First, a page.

| By Scott Dunn |
A new generation of services allows you to share and synchronize folders via the Internet.
Many sync services also offer online backup, remote file management, and access to your synched files from any browser, even when the remote machine on which they’re stored is turned off.
Why would you want to use a Web-based file-sync service rather than a sync program such as Microsoft’s free SyncToy (download page)? Because the services harness the power of the Internet to pierce corporate firewalls. With many of these services, you need only an Internet connection and a small sync applet that you download and install on each PC.
Unfortunately, browsers don’t make very good file managers. For one thing, you can forget about dragging and dropping between your desktop and the browser window listing your synched files.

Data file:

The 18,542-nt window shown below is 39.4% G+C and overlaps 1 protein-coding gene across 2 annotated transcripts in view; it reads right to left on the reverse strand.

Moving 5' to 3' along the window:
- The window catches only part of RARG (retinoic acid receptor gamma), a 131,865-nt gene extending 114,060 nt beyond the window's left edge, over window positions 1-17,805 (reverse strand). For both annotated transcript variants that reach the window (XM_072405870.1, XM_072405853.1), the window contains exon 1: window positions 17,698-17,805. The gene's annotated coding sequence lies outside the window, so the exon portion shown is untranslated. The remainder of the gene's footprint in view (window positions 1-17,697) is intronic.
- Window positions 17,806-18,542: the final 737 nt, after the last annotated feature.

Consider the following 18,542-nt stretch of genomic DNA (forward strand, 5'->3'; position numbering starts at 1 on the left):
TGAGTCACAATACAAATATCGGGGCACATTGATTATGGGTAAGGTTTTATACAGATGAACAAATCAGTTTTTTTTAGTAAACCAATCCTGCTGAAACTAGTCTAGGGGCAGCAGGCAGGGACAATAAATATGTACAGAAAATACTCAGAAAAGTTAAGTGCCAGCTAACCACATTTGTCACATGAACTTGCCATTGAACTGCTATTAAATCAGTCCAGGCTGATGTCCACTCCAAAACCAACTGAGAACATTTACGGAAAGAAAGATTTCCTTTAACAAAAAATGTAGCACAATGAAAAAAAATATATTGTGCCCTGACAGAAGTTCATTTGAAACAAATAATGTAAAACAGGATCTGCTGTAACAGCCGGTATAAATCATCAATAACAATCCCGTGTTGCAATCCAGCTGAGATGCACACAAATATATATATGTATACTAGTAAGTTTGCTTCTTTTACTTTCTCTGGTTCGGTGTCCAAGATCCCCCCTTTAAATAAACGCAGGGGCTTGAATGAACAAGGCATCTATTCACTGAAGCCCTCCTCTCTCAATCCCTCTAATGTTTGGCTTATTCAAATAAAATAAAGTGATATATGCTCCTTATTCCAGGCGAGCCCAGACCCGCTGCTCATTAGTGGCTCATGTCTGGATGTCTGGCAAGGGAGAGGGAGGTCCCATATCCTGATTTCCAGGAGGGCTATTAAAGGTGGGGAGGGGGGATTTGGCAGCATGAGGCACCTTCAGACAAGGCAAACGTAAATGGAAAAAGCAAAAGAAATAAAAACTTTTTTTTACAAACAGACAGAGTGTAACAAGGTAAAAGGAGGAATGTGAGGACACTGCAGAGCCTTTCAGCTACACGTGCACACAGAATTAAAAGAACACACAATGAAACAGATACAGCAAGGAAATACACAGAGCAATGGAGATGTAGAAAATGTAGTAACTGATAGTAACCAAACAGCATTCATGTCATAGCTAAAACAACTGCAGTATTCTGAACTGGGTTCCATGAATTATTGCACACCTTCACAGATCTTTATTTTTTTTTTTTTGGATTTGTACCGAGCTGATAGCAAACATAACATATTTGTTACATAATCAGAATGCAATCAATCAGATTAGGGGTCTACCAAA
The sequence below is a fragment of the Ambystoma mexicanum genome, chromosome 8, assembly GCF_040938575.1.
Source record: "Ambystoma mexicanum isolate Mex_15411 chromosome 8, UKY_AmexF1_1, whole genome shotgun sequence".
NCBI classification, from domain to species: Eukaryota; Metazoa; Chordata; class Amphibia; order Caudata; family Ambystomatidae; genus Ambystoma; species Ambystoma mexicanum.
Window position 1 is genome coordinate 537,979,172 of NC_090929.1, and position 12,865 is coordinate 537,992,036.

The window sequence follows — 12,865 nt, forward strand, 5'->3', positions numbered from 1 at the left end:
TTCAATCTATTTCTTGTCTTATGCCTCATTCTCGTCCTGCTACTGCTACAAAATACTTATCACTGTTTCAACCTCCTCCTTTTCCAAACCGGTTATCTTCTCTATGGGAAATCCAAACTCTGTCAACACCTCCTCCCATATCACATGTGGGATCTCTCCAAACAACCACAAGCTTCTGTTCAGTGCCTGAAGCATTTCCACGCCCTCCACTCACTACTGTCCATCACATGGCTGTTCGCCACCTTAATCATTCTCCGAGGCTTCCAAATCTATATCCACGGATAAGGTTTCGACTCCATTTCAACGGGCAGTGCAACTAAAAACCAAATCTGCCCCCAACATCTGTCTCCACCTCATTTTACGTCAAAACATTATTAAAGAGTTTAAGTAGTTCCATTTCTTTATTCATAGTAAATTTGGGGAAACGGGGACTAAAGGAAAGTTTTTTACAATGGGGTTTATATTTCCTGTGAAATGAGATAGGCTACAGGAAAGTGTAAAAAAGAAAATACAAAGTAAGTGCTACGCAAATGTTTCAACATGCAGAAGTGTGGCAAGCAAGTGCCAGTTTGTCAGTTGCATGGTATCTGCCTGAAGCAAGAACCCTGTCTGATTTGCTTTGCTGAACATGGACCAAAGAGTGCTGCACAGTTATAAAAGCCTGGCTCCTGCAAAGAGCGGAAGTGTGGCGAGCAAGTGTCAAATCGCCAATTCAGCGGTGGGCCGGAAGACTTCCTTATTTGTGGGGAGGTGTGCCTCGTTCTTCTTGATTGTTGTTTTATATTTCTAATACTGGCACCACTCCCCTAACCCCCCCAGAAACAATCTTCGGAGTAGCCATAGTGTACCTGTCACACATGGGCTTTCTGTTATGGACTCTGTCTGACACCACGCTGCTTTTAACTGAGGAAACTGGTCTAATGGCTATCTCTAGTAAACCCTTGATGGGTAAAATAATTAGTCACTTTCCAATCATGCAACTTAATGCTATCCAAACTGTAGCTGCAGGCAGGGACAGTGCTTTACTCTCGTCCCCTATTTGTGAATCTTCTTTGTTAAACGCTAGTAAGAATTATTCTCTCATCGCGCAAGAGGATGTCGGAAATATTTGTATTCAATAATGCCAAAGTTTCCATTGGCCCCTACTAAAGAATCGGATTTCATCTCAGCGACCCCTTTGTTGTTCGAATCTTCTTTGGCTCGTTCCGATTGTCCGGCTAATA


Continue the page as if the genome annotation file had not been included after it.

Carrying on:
While the services don’t charge to download their sync software, in many cases you have to pay a monthly or annual fee to access all the program’s features. The fee includes the cost of storage space on the site’s servers.
Note that the annual fees charged by most of the products I tested are the equivalent of 10 monthly payments, so going the annual route is the same as getting two months of service for free.